Indiana University Bloomington

Bust of Herman B Wells with James H. Capshew

About Author James H. Capshew

James H. Capshew serves on the faculty of Indiana University in Bloomington, in the Department of History and Philosophy of Science. In addition to Herman B Wells: The Promise of the American University, he is author of Psychologists on the March: Science, Practice, and Professional Identity in America, 1929–1969 as well as numerous scholarly articles. The Society for Advanced Study at IU selected him for the 2010 Herman B Wells Distinguished Lecture. He has served as editor of the international journal History of Psychology and as editor for psychology of the New Dictionary of Scientific Biography.

Spending his youth practically in the shadow of the campus, within earshot of the Student Building bells chiming each quarter-hour, Capshew attended Elm Heights Elementary School and Binford Junior High School before graduating from Bloomington High School. In the 1970s he studied psychology as his major and philosophy as his minor at Indiana University, and was employed as a residential houseman by Chancellor Herman B Wells during his junior and senior years. A pair of courses and instructors proved pivotal: the history of psychology with Eliot Hearst and the sociology of science with Thomas Gieryn. Capshew graduated in 1979 with honors in psychology and was elected to Phi Beta Kappa. His first publication, “Psychology at Indiana University: From Bryan to Skinner,” in The Psychological Record (1980), derived from his senior honors thesis.

After working for a year at the local community mental health center as a psychiatric aide, Capshew won a three-year National Science Foundation Graduate Fellowship in 1980 and enrolled as a doctoral student at the University of Pennsylvania’s Department of History and Sociology of Science. He earned an A.M. (1982) and was awarded a Mellon Graduate Fellowship and an Aerospace History Dissertation Fellowship from the Office of Air Force History before completing his Ph.D. in 1986, with a dissertation examining the discipline of American psychology during World War II.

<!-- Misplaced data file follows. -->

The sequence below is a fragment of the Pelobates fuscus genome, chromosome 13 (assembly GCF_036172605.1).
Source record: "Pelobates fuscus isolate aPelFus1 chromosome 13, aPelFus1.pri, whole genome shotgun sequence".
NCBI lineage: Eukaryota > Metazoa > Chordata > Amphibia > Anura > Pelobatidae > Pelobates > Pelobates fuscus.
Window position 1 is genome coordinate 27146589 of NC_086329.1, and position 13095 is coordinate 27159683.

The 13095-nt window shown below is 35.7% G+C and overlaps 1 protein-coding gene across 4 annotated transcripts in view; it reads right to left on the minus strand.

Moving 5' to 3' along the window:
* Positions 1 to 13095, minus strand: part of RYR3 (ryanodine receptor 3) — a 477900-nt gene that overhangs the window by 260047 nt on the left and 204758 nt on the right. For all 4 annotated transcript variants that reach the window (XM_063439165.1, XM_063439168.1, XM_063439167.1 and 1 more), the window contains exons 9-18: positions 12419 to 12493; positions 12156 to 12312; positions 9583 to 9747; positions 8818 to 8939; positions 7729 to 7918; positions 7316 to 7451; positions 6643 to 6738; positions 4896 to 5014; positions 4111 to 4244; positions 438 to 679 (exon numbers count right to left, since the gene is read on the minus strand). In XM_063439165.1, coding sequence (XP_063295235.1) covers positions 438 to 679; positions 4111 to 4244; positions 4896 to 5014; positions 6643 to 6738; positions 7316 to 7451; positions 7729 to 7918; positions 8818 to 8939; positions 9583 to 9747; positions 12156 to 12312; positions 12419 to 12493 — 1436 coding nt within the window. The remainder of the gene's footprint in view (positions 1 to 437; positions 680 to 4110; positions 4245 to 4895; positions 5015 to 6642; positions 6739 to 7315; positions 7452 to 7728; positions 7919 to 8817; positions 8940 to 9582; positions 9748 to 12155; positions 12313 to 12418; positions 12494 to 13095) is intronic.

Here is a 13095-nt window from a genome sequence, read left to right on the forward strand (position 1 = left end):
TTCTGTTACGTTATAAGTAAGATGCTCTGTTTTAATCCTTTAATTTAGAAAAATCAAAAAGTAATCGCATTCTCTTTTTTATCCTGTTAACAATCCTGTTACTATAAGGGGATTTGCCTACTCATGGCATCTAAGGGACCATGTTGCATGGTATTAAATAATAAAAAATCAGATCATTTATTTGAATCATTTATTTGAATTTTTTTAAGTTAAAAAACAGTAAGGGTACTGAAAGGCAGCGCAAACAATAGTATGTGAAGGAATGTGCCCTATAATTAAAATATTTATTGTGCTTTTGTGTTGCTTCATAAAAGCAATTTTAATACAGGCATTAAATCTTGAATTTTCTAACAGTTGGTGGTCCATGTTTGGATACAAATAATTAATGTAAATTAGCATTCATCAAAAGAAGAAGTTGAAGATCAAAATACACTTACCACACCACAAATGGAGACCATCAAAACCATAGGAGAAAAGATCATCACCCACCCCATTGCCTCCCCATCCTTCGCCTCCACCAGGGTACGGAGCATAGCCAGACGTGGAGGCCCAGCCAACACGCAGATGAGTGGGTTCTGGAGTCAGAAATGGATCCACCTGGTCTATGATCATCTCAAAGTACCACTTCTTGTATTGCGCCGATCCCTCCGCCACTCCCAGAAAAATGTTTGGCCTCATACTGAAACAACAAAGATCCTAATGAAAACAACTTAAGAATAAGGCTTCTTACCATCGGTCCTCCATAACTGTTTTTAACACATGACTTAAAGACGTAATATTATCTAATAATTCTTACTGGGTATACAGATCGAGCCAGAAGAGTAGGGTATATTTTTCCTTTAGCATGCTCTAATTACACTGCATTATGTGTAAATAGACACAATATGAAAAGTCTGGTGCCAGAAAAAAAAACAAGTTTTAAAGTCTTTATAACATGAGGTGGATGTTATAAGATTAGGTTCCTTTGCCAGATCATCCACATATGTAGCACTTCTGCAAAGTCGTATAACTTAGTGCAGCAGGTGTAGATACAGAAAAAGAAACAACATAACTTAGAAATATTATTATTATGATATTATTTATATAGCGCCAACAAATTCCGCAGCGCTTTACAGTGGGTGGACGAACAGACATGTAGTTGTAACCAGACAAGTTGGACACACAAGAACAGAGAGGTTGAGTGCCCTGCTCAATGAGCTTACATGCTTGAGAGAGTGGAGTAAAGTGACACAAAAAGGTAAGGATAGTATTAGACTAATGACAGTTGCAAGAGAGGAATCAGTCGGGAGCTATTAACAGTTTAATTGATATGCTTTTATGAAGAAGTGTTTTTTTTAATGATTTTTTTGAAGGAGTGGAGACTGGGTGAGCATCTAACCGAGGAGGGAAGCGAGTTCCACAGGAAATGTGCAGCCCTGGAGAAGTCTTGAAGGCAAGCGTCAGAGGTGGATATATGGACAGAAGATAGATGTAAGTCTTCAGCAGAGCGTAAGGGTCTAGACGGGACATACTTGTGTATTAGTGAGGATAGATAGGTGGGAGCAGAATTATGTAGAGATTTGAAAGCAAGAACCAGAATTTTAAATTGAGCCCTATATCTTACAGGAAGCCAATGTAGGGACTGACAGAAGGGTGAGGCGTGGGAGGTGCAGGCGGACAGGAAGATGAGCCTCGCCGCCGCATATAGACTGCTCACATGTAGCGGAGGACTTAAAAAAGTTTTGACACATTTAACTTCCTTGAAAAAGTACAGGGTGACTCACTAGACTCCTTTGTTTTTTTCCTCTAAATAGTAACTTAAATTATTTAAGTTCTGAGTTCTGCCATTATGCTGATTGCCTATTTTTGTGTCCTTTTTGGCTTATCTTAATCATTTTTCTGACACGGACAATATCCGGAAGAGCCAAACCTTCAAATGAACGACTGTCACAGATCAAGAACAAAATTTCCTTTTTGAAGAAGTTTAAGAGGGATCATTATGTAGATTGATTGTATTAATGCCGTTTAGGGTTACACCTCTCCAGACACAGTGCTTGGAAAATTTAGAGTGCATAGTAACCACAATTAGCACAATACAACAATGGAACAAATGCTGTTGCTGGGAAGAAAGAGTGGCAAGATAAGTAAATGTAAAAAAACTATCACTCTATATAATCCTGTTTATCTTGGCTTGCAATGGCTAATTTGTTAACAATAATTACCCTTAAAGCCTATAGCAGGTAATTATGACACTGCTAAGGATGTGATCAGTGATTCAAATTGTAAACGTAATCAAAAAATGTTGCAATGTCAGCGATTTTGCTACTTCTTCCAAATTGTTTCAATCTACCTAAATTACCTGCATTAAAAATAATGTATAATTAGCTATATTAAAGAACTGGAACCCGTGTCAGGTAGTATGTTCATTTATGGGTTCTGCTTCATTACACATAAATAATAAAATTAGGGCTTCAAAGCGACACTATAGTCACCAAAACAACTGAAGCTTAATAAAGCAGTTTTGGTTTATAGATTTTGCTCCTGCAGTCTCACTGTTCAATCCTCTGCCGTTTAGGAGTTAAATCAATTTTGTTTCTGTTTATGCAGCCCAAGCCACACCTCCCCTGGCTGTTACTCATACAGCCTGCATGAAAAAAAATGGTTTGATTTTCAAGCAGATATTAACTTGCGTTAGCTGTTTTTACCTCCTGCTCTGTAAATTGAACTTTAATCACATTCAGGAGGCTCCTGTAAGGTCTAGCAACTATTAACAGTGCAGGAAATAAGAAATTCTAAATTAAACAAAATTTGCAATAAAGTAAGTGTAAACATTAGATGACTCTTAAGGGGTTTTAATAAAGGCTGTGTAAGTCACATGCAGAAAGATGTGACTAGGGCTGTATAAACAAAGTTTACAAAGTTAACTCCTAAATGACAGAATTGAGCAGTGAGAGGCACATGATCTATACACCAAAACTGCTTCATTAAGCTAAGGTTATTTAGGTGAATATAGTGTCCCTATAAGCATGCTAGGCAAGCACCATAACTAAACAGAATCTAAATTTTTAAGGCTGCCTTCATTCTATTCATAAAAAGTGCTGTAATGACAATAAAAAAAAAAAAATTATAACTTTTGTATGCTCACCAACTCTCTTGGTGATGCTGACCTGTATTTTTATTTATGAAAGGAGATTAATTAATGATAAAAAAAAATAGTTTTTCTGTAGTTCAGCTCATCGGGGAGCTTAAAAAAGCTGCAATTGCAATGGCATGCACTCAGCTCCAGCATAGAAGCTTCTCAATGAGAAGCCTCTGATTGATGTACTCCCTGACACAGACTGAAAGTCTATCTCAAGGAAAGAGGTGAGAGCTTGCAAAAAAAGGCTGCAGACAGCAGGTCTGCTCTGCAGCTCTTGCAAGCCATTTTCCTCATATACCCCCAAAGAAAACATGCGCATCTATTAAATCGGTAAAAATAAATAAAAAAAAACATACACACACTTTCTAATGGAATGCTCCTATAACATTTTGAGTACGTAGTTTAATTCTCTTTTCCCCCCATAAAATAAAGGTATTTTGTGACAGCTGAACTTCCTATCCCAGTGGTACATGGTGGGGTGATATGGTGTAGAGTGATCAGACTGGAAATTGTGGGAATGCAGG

IU Press's Laura Baich speaks with IU faculty member James Capshew about his new biography. They discuss Capshew's experience writing the book and Dr. Wells's legacy to IU and higher education.

In 1985, Capshew moved from West Philadelphia to Washington, D.C., and lived in the Capital Hill neighborhood. Between 1986 and 1989, he was employed as a Research Associate in the History Department at the University of Maryland, working under contract with the NASA History Office. The project researched the institutional history of Goddard Space Flight Center, in Greenbelt, Maryland, a major hub of near-Earth satellite technology and scientific research. During this period, he also took part in the centennial of the psychology lab at Indiana, producing “The Legacy of the Laboratory (1888-1988): A History of the Department of Psychology at Indiana University” (1988).

Capshew returned to Bloomington at the start of 1990 to take up duties as an assistant professor in IU’s Department of History and Philosophy of Science. Through exposure to NASA-style “big science,” Capshew continued to investigate the history of that appellation and wrote an article, “Big Science: From Price to the Present,” in Osiris (1992), with his doctoral student Karen Rader. Revising an award-winning conference paper (Robinson Prize, Society for the History of Technology), he authored “Engineering Behavior: Project Pigeon, World War II, and the Conditioning of B. F. Skinner,” in Technology & Culture (1993). In lab history, Capshew expanded his research beyond Indiana by penning “Psychologists on Site: A Reconnaissance of the Historiography of the Laboratory,” in The American Psychologist (1992).